Your lease might have a force majeure clause that could excuse your inability to perform for unforeseen reasons beyond the party’s control that were not caused by any fault or negligence by the non-performing party. Courts are reluctant, however, to enforce these clauses. They will generally only do so when the reason leading to the non-performance was explicitly outlined in the force majeure clause. It is important to review your lease and determine if a force majeure clause exists.

The defenses of impossibility and frustration of purpose can also be raised. These claims are based on the fact that the purpose the lease was made for can no longer occur (such as when businesses were forced to completely shut down or are at very limited capacity), but keep in mind that these defenses can be hard to litigate and expensive as well.

For landlords with commercial tenants having difficulty paying rent, please keep in mind it will likely be difficult and costly to find a new tenant during this health crisis.

The best outcome for both parties would likely be to adopt a new payment schedule during this ongoing pandemic, such as rent reduction or rent deferral for a few months. This could help both the tenant and the landlord stay economically afloat until this pandemic subsides.

NOTE: It’s important to document any changes to the rental policy in writing to avoid any further issues. If you need any help with contracts, please reach out. Trellis has experience helping commercial tenants and landlords navigate these difficult discussions and draft lease changes.


Resources for Residential Renters:

Allegheny County Cares Rent Relief Program (deadline Nov 4th, 2020) is the Allegheny County program carrying out the CARES Act funding for rent relief. You can get up to six months of assistance for rent due between March and December 2020. Payments will be based on the actual rent due in your living situation up to $2000/month per renter/lessee. Payments will be made directly to the landlord as long as the landlord provides their required documents.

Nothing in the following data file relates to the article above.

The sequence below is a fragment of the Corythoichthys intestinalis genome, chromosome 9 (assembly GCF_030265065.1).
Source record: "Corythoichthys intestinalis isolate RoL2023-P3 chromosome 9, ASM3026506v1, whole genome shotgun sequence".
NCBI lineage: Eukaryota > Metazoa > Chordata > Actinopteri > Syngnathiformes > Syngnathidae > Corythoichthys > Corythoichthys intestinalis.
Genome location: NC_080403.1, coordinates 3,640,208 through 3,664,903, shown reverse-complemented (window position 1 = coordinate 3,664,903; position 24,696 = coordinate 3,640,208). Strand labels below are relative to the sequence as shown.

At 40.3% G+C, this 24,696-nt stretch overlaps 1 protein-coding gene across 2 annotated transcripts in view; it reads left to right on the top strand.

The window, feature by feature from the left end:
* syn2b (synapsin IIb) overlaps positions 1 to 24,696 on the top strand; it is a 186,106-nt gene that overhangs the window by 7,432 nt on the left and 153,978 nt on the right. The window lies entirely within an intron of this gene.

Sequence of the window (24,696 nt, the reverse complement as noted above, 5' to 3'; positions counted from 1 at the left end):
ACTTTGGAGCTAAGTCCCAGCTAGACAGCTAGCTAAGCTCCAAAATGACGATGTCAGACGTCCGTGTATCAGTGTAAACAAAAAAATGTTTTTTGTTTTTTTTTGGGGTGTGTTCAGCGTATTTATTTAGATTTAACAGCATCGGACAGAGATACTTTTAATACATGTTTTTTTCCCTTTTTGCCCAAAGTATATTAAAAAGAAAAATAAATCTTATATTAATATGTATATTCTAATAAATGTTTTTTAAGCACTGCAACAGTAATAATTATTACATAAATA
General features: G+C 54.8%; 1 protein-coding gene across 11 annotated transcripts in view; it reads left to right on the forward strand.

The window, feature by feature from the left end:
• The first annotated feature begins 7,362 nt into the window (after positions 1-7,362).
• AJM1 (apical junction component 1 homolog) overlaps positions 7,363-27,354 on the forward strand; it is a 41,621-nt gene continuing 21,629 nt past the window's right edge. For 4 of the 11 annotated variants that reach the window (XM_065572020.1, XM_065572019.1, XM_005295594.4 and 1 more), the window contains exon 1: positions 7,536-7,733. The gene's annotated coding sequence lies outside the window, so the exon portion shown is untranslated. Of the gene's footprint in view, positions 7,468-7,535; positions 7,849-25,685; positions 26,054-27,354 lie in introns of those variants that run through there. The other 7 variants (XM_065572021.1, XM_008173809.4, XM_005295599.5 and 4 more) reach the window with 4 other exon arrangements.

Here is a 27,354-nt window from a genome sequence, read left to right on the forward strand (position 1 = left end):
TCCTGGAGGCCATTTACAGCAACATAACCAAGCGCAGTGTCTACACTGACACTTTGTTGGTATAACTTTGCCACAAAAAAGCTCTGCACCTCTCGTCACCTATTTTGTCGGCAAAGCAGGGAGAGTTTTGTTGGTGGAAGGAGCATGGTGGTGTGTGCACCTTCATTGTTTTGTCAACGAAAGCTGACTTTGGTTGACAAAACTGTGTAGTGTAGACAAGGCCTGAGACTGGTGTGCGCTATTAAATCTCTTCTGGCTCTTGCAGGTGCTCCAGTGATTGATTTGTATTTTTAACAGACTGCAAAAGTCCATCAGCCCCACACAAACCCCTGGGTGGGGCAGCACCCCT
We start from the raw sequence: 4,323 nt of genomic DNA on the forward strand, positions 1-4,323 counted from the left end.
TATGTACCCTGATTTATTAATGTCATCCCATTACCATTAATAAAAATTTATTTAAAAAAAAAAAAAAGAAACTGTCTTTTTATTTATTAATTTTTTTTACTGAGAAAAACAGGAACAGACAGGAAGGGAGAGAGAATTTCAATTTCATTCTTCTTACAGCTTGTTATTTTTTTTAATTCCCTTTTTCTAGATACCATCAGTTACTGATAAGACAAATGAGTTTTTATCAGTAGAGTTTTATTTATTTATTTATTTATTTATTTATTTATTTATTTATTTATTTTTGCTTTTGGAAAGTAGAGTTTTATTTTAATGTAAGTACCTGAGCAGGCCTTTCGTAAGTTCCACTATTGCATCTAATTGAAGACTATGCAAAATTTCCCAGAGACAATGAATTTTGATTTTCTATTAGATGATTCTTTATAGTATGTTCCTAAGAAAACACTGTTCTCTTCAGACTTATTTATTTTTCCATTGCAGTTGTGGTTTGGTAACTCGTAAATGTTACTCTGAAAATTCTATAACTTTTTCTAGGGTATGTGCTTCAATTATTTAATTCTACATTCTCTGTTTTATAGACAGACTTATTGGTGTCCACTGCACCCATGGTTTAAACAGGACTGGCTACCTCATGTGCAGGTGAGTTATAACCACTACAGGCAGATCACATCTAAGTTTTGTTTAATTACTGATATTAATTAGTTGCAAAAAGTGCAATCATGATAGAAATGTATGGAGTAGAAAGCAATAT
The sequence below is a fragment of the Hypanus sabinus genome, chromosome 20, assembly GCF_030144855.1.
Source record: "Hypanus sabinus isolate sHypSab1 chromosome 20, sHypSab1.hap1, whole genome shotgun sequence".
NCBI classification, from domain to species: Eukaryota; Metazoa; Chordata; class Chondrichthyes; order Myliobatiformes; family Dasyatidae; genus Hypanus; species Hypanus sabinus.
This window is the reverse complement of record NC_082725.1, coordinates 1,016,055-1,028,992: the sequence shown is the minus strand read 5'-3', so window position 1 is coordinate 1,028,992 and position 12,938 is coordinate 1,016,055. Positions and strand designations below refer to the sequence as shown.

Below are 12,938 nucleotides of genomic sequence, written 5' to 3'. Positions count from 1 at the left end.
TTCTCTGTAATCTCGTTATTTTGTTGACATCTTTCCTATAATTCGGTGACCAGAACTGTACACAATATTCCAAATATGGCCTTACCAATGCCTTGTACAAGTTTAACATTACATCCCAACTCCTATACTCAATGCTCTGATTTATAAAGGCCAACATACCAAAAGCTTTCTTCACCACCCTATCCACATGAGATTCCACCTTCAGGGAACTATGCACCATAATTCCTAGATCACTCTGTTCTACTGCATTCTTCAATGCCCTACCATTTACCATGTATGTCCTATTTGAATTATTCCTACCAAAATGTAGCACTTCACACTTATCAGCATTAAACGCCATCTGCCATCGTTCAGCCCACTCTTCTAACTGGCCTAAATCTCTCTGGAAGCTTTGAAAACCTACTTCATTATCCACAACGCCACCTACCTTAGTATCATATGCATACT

Rent Help PGH is a local affordable housing organization in Allegheny County dedicated to connecting renters to rent relief services. Their website includes a list of organizations in our community that have jumped in to help connect renters to the services they might need. The Housing Authority of Pittsburgh has put together a similar list for residents of the City of Pittsburgh.

The federal Consumer Financial Protection Bureau has put together some information about mortgage relief options and protections, including a walkthrough that homeowners can use to see if they qualify for temporary relief.

The Urban Redevelopment Authority of Pittsburgh has compiled lists of COVID-19 resources for residents and businesses. Both lists include tools that folks can use to bridge gaps in their finances right now.

Resources for Commercial Tenants:

The Urban Redevelopment Authority of Pittsburgh has compiled lists of COVID-19 resources for residents and businesses. Both lists include tools that folks can use to bridge gaps in their finances right now.

NAIOP Pittsburgh, a commercial real estate development and ownership association, has outlined COVID-19 response strategies to help smooth over some rent-related difficulties that commercial property owners and their tenants might encounter because of the economic toll that the pandemic has had on small businesses.

DISCLAIMER: This blog post is meant for informational purposes only and does not constitute specific legal advice or create an attorney-client relationship. Readers should discuss their specific situation with an attorney.